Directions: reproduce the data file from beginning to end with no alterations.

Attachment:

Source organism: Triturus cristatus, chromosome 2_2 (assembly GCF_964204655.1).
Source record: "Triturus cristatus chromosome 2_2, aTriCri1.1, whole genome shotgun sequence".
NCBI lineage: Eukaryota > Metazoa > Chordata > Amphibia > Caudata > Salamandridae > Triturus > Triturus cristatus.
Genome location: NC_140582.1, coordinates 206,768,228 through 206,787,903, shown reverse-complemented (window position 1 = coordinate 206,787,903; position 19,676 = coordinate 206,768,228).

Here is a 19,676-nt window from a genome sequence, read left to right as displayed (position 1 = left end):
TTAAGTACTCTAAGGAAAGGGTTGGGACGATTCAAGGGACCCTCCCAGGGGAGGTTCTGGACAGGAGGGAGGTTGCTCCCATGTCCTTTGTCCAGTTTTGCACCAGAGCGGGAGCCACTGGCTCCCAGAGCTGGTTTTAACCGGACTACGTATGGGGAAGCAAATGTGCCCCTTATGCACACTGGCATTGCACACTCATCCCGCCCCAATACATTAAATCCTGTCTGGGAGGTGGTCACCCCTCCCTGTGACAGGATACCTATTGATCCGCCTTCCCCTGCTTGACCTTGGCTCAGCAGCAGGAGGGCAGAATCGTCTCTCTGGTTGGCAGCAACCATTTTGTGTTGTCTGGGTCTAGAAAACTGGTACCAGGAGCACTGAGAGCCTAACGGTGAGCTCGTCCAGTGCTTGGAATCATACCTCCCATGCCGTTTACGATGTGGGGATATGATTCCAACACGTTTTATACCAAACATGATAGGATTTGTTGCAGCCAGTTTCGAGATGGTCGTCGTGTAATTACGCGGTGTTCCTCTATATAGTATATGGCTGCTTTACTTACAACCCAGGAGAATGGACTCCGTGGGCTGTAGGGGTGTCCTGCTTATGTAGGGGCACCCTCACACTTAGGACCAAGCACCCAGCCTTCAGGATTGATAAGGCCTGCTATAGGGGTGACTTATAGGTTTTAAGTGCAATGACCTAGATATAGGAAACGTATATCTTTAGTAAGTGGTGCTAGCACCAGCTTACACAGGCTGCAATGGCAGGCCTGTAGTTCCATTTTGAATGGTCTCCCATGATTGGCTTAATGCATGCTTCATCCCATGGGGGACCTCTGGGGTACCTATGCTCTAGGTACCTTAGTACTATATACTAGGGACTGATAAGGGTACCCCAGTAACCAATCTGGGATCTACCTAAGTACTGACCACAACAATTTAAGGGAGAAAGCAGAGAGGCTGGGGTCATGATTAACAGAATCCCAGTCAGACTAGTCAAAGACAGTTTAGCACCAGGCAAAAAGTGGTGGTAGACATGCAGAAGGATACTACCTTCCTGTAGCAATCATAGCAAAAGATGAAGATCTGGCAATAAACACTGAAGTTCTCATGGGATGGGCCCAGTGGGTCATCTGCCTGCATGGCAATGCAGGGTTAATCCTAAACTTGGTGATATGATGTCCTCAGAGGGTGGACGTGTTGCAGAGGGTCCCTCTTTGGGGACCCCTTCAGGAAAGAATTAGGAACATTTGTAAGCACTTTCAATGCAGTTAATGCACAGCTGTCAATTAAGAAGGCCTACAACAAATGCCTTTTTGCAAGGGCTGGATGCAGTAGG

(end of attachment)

Source organism: Triturus cristatus, chromosome 2_2 (assembly GCF_964204655.1).
Source record: "Triturus cristatus chromosome 2_2, aTriCri1.1, whole genome shotgun sequence".
NCBI lineage: Eukaryota > Metazoa > Chordata > Amphibia > Caudata > Salamandridae > Triturus > Triturus cristatus.
Genome location: NC_140582.1, coordinates 206,768,228 through 206,787,903, shown reverse-complemented (window position 1 = coordinate 206,787,903; position 19,676 = coordinate 206,768,228).

Here is a 19,676-nt window from a genome sequence, read left to right as displayed (position 1 = left end):
TTAAGTACTCTAAGGAAAGGGTTGGGACGATTCAAGGGACCCTCCCAGGGGAGGTTCTGGACAGGAGGGAGGTTGCTCCCATGTCCTTTGTCCAGTTTTGCACCAGAGCGGGAGCCACTGGCTCCCAGAGCTGGTTTTAACCGGACTACGTATGGGGAAGCAAATGTGCCCCTTATGCACACTGGCATTGCACACTCATCCCGCCCCAATACATTAAATCCTGTCTGGGAGGTGGTCACCCCTCCCTGTGACAGGATACCTATTGATCCGCCTTCCCCTGCTTGACCTTGGCTCAGCAGCAGGAGGGCAGAATCGTCTCTCTGGTTGGCAGCAACCATTTTGTGTTGTCTGGGTCTAGAAAACTGGTACCAGGAGCACTGAGAGCCTAACGGTGAGCTCGTCCAGTGCTTGGAATCATACCTCCCATGCCGTTTACGATGTGGGGATATGATTCCAACACGTTTTATACCAAACATGATAGGATTTGTTGCAGCCAGTTTCGAGATGGTCGTCGTGTAATTACGCGGTGTTCCTCTATATAGTATATGGCTGCTTTACTTACAACCCAGGAGAATGGACTCCGTGGGCTGTAGGGGTGTCCTGCTTATGTAGGGGCACCCTCACACTTAGGACCAAGCACCCAGCCTTCAGGATTGATAAGGCCTGCTATAGGGGTGACTTATAGGTTTTAAGTGCAATGACCTAGATATAGGAAACGTATATCTTTAGTAAGTGGTGCTAGCACCAGCTTACACAGGCTGCAATGGCAGGCCTGTAGTTCCATTTTGAATGGTCTCCCATGATTGGCTTAATGCATGCTTCATCCCATGGGGGACCTCTGGGGTACCTATGCTCTAGGTACCTTAGTACTATATACTAGGGACTGATAAGGGTACCCCAGTAACCAATCTGGGATCTACCTAAGTACTGACCACAACAATTTAAGGGAGAAAGCAGAGAGGCTGGGGTCATGATTAACAGAATCCCAGTCAGACTAGTCAAAGACAGTTTAGCACCAGGCAAAAAGTGGTGGTAGACATGCAGAAGGATACTACCTTCCTGTAGCAATCATAGCAAAAGATGAAGATCTGGCAATAAACACTGAAGTTCTCATGGGATGGGCCCAGTGGGTCATCTGCCTGCATGGCAATGCAGGGTTAATCCTAAACTTGGTGATATGATGTCCTCAGAGGGTGGACGTGTTGCAGAGGGTCCCTCTTTGGGGACCCCTTCAGGAAAGAATTAGGAACATTTGTAAGCACTTTCAATGCAGTTAATGCACAGCTGTCAATTAAGAAGGCCTACAACAAATGCCTTTTTGCAAGGGCTGGATGCAGTAGG